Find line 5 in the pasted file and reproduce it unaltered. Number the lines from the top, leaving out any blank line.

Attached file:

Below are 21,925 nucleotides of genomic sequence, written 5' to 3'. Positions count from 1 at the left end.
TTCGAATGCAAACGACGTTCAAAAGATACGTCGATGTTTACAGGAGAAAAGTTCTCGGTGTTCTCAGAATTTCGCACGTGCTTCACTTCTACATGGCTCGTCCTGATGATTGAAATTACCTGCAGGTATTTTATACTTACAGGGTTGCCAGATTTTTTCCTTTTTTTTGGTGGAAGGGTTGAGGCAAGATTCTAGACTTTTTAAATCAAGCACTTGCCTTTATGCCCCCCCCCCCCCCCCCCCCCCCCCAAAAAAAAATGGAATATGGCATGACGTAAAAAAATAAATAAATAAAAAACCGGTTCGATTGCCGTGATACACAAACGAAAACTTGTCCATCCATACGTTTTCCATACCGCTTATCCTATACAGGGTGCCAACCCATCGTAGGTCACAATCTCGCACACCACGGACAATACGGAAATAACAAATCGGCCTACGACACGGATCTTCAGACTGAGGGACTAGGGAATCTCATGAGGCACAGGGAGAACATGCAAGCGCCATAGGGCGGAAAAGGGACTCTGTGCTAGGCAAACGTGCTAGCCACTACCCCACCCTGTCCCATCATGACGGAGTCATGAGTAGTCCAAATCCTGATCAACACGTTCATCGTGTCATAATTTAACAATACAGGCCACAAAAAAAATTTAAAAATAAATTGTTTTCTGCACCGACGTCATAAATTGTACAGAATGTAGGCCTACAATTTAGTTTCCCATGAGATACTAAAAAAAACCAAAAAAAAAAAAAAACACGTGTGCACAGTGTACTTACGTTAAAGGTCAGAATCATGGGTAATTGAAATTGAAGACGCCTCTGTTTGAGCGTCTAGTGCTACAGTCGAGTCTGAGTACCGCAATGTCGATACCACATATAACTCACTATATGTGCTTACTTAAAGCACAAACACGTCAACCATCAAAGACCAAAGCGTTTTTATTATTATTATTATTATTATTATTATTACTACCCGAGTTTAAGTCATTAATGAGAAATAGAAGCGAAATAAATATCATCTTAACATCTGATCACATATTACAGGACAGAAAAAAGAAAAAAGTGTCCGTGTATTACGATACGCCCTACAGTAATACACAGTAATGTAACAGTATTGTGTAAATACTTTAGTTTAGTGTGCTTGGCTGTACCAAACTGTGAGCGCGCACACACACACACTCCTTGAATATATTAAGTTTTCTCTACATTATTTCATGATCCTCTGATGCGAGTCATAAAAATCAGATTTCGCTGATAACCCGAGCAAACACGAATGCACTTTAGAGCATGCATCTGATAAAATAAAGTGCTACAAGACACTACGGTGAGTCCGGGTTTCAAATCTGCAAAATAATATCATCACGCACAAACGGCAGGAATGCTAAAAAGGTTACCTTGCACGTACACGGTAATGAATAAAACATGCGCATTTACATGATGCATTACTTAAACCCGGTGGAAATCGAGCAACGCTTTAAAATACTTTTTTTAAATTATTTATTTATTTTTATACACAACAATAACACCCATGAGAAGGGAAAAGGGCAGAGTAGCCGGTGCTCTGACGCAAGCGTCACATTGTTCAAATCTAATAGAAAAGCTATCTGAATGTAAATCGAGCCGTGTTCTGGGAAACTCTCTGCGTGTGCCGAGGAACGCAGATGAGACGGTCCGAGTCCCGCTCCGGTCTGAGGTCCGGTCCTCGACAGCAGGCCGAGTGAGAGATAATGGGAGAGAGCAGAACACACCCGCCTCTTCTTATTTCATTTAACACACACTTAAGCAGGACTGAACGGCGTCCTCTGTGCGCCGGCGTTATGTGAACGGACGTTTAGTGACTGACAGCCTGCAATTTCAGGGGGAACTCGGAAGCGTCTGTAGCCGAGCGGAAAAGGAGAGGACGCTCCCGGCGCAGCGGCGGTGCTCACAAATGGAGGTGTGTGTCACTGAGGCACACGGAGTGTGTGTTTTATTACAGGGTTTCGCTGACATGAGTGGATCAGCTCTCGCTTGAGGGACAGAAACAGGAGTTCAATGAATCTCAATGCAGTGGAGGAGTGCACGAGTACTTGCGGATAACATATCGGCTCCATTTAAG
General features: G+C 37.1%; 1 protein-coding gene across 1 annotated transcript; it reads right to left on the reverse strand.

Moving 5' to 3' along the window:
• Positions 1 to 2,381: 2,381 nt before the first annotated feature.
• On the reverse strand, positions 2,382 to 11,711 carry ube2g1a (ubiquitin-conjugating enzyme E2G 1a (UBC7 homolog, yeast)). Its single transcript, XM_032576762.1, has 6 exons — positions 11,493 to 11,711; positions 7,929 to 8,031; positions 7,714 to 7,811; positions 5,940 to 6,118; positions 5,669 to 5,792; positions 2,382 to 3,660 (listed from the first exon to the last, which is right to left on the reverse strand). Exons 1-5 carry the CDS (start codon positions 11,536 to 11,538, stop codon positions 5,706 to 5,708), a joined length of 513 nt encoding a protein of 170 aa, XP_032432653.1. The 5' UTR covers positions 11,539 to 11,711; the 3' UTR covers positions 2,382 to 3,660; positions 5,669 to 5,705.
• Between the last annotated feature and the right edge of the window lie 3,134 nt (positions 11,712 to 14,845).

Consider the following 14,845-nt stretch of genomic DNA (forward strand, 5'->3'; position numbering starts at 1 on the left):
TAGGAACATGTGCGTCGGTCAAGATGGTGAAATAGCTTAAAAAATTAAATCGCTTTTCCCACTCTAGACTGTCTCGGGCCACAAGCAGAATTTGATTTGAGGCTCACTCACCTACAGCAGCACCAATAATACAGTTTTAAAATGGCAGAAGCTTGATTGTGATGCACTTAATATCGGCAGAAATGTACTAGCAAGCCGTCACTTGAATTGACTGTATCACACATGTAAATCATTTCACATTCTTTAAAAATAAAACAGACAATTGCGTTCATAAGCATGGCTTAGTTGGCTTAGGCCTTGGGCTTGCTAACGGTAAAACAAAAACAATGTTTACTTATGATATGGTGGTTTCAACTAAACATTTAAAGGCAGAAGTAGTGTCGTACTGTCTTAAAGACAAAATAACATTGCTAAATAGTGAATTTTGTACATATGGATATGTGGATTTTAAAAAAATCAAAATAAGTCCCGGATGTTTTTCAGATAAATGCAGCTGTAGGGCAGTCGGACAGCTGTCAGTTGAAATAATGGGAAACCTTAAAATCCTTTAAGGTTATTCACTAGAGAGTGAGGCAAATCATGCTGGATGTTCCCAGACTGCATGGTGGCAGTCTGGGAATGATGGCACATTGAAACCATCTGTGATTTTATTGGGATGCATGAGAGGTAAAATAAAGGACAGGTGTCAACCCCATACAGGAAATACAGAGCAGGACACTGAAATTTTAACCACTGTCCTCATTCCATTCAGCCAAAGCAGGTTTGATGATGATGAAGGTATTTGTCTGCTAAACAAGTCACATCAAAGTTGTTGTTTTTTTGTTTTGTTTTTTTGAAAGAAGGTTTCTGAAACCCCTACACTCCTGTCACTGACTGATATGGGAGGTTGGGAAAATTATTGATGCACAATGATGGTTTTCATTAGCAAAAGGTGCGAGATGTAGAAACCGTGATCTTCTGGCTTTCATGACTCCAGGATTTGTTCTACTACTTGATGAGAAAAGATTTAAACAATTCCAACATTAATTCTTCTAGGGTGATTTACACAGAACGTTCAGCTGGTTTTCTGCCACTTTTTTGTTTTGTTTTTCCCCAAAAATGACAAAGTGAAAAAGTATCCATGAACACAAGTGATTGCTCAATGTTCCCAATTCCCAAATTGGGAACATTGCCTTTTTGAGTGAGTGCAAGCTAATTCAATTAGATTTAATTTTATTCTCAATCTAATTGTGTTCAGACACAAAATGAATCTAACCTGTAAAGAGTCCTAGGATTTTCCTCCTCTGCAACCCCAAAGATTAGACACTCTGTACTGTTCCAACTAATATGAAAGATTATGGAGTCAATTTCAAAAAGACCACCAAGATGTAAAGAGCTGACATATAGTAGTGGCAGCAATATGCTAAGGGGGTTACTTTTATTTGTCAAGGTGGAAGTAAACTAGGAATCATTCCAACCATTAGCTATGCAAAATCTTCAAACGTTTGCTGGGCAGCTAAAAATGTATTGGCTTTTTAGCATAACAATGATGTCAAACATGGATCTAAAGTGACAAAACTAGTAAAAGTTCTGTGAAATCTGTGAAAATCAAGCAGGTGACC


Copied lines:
• Positions 1 to 2,381: 2,381 nt before the first annotated feature.